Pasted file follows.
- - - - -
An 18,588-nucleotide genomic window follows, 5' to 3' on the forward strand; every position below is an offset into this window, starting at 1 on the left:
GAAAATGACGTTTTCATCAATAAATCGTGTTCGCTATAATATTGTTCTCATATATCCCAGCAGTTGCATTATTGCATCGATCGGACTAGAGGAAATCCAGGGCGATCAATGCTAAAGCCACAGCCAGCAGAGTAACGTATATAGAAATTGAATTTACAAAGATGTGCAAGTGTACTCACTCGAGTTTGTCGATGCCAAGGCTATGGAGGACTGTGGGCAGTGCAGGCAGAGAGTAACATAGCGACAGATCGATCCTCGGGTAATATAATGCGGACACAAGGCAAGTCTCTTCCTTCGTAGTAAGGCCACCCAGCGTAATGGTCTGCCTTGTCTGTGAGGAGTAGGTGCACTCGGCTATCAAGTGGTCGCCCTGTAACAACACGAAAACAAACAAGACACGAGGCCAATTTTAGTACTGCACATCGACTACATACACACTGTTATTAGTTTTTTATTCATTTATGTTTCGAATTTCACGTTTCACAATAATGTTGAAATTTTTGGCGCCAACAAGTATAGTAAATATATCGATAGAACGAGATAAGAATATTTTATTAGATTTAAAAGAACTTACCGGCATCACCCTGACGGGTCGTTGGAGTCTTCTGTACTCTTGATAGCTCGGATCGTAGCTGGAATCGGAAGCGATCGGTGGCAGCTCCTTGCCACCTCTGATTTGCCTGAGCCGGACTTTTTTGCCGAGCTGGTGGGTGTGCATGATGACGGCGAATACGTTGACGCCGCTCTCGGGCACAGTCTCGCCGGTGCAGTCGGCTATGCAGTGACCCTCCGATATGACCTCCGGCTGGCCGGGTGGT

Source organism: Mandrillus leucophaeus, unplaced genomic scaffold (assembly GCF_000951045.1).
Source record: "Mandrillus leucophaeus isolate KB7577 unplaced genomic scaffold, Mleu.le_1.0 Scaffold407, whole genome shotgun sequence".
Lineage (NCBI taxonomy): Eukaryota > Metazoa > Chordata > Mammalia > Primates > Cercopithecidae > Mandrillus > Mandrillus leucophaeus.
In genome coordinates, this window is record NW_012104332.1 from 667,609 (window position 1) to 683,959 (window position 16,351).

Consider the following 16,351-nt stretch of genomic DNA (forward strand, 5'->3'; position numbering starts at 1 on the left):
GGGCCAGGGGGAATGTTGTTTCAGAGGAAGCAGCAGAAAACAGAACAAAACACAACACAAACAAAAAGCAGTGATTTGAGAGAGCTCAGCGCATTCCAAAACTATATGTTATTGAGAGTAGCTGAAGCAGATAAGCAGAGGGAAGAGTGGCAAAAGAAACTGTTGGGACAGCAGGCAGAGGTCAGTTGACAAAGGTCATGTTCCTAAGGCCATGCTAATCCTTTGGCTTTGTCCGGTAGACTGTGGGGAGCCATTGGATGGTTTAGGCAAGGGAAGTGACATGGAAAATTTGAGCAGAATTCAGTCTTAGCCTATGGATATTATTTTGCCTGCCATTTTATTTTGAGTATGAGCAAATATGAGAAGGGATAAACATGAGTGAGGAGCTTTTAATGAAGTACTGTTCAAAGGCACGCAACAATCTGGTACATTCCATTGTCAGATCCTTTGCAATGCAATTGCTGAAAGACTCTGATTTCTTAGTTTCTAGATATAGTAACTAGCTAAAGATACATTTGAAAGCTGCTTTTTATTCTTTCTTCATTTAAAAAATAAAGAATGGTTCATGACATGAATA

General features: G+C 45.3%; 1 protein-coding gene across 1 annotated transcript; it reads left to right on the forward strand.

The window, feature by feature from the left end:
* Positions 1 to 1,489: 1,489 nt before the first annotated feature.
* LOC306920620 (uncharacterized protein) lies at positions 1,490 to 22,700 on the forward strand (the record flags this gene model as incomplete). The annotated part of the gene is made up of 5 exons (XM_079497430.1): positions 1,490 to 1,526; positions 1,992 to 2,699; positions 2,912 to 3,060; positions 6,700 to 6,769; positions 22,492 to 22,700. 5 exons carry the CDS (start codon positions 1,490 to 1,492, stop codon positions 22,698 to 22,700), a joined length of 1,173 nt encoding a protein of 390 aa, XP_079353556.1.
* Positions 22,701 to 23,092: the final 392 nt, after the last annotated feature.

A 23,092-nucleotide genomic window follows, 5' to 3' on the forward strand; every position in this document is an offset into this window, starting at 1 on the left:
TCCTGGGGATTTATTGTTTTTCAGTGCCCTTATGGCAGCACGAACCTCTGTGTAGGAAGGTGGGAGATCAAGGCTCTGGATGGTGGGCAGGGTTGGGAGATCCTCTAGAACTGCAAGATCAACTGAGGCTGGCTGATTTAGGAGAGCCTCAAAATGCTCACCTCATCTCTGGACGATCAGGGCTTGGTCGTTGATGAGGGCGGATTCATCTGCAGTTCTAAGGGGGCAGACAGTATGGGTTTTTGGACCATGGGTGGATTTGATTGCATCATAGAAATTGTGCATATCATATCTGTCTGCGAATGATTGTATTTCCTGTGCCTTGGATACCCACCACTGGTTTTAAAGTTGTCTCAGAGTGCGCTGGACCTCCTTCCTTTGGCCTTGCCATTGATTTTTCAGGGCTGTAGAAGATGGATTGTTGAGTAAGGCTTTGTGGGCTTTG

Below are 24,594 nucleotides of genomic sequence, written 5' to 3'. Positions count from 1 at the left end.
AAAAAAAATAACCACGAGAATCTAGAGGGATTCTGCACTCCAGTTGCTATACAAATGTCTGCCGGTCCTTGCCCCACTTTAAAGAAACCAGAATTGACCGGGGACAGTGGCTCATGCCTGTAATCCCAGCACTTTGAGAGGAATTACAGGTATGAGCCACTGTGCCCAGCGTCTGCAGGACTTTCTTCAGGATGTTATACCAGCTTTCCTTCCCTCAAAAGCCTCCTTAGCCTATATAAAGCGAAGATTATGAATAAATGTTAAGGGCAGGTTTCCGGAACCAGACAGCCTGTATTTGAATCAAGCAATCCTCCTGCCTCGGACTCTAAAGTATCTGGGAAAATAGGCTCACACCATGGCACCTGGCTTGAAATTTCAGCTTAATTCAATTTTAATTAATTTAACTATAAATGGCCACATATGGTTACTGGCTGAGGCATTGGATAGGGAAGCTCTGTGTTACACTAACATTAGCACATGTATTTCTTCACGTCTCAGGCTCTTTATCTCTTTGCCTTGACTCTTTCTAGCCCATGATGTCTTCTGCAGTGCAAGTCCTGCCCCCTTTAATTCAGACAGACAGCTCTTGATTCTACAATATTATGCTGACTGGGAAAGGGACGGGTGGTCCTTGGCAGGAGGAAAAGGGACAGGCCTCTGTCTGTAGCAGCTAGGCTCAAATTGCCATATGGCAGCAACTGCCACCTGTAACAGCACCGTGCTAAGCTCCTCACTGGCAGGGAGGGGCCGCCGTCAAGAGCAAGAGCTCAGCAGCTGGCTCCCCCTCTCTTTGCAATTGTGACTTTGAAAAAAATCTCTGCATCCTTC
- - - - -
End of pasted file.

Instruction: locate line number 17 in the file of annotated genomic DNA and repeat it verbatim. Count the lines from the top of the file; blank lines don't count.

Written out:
AAAAAAAATAACCACGAGAATCTAGAGGGATTCTGCACTCCAGTTGCTATACAAATGTCTGCCGGTCCTTGCCCCACTTTAAAGAAACCAGAATTGACCGGGGACAGTGGCTCATGCCTGTAATCCCAGCACTTTGAGAGGAATTACAGGTATGAGCCACTGTGCCCAGCGTCTGCAGGACTTTCTTCAGGATGTTATACCAGCTTTCCTTCCCTCAAAAGCCTCCTTAGCCTATATAAAGCGAAGATTATGAATAAATGTTAAGGGCAGGTTTCCGGAACCAGACAGCCTGTATTTGAATCAAGCAATCCTCCTGCCTCGGACTCTAAAGTATCTGGGAAAATAGGCTCACACCATGGCACCTGGCTTGAAATTTCAGCTTAATTCAATTTTAATTAATTTAACTATAAATGGCCACATATGGTTACTGGCTGAGGCATTGGATAGGGAAGCTCTGTGTTACACTAACATTAGCACATGTATTTCTTCACGTCTCAGGCTCTTTATCTCTTTGCCTTGACTCTTTCTAGCCCATGATGTCTTCTGCAGTGCAAGTCCTGCCCCCTTTAATTCAGACAGACAGCTCTTGATTCTACAATATTATGCTGACTGGGAAAGGGACGGGTGGTCCTTGGCAGGAGGAAAAGGGACAGGCCTCTGTCTGTAGCAGCTAGGCTCAAATTGCCATATGGCAGCAACTGCCACCTGTAACAGCACCGTGCTAAGCTCCTCACTGGCAGGGAGGGGCCGCCGTCAAGAGCAAGAGCTCAGCAGCTGGCTCCCCCTCTCTTTGCAATTGTGACTTTGAAAAAAATCTCTGCATCCTTC